Kent pledges tough environmental watch

Peter Kent, Canada's new environment minister, is defending his government's record and plans for handling the ministry's controversial issues.

Peter Kent, Canada's new environment minister, is defending his government's record and plans for handling the ministry's controversial issues.

The Conservatives have come under criticism domestically and abroad over a lack of action on key issues such as reducing greenhouse gas emissions and addressing environmental damage in the Alberta oilsands.     

Speaking Thursday on CBC-TV's Power & Politics with Evan Solomon, Kent said the government is "on target" to reduce its greenhouse gas emissions by 17 per cent below 2005 levels by the year 2020.

Kent said Canadians can expect new emission rules "very shortly" for heavy trucks and said there will be new regulations for carbon-fired electrical power generating stations.

Environment Minister Peter Kent will not commit to Canada twinning its regulations with tougher new industrial emission rules the U.S. has said it plans to roll out. ((CBC))

He did not, however, commit to Canada twinning its regulations with tougher new industrial emission rules the Obama administration has said it plans to roll out under the U.S. Environmental Protection Association.

"We will not follow their course," said Kent. "The American and Canadian large emitters both in coal-fired power generating and other large emitters … we have a very different situation here," said Kent.

"The two situations are entirely different. Canada … [has] a much smaller coal-fired power generation sector that the united States does. The American coal-fired sector is huge."

Regarding recent criticism levelled at environmental damage in the Alberta oilsands, Kent said the sector has received a "bad rap" in recent years.

Oilsands 'are absolutely ethical'

Kent said oil from the oilsands "is absolutely ethical" and defended the Conservatives' plan for continuing to monitor the sector.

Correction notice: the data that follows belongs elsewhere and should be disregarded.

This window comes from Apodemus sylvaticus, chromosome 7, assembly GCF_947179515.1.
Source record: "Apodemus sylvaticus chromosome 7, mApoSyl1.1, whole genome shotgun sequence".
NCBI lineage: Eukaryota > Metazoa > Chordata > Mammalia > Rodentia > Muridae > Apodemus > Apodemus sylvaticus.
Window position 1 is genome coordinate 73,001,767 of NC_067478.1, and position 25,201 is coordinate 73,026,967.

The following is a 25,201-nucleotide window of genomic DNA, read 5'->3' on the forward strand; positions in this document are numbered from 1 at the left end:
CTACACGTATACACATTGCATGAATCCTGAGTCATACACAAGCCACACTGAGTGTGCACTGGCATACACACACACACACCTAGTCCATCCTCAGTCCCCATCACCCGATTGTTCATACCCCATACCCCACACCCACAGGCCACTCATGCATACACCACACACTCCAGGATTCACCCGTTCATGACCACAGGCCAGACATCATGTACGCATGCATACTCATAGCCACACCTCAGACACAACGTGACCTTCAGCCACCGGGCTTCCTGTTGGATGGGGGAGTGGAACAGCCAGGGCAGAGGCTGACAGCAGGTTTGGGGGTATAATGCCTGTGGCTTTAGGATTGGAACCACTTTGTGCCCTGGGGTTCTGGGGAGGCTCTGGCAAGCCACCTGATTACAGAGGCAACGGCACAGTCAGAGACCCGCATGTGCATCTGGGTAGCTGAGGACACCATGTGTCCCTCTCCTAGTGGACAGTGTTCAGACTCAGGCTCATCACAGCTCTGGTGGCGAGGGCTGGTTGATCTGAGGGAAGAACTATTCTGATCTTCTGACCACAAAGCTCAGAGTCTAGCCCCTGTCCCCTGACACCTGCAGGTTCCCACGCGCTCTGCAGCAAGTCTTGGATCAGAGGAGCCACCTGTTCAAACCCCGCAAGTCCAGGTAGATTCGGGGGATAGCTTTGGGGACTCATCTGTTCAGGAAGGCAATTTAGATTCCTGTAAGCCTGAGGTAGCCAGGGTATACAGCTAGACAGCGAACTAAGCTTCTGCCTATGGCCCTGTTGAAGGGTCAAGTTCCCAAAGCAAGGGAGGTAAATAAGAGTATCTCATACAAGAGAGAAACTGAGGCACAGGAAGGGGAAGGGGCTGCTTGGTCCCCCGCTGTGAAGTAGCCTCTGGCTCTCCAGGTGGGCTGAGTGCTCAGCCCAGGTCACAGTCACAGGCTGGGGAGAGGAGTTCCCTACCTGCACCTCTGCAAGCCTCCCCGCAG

"There is oversight," said Kent. "There is monitoring. The practices and the technology in the industry have improved incredibly over recent years and there's a great deal of exaggeration of exactly how much the oilsands contribute to, for example, greenhouse gas emissions domestically or internationally."

"The total, greenhouse gas emissions from oilsands production are a small percentage of Canada's total greenhouse gas emissions," he said.

He added that Canada needed to "reassure the American people" that the oilsands are ethical "in every sense of the word."

On his show, Solomon played a clip from Kent's days as a journalist with CBC-TV. In the clip from a 1984 edition of The Journal, Kent warns viewers about the imminent changes that will come due to the greenhouse effect.

"The scientific community is virtually unanimous in the prediction of a warming trend," Kent said in his report. "And that the irreversible warming will create major disruption of what we've come to consider normal weather pattern. The disagreement seems to be in the timing and magnitude of the disruptions."

Speaking to Solomon on Thursday, Kent said much of what was outlined in that report has proven true.

"At that time it was a new theory," Kent said. "In the last couple of years the intergovernmental climate change panel has concluded that there is overwhelming evidence, 95 per cent probability that in fact all of the suppositions in the theory have in fact happened and continue to happen now."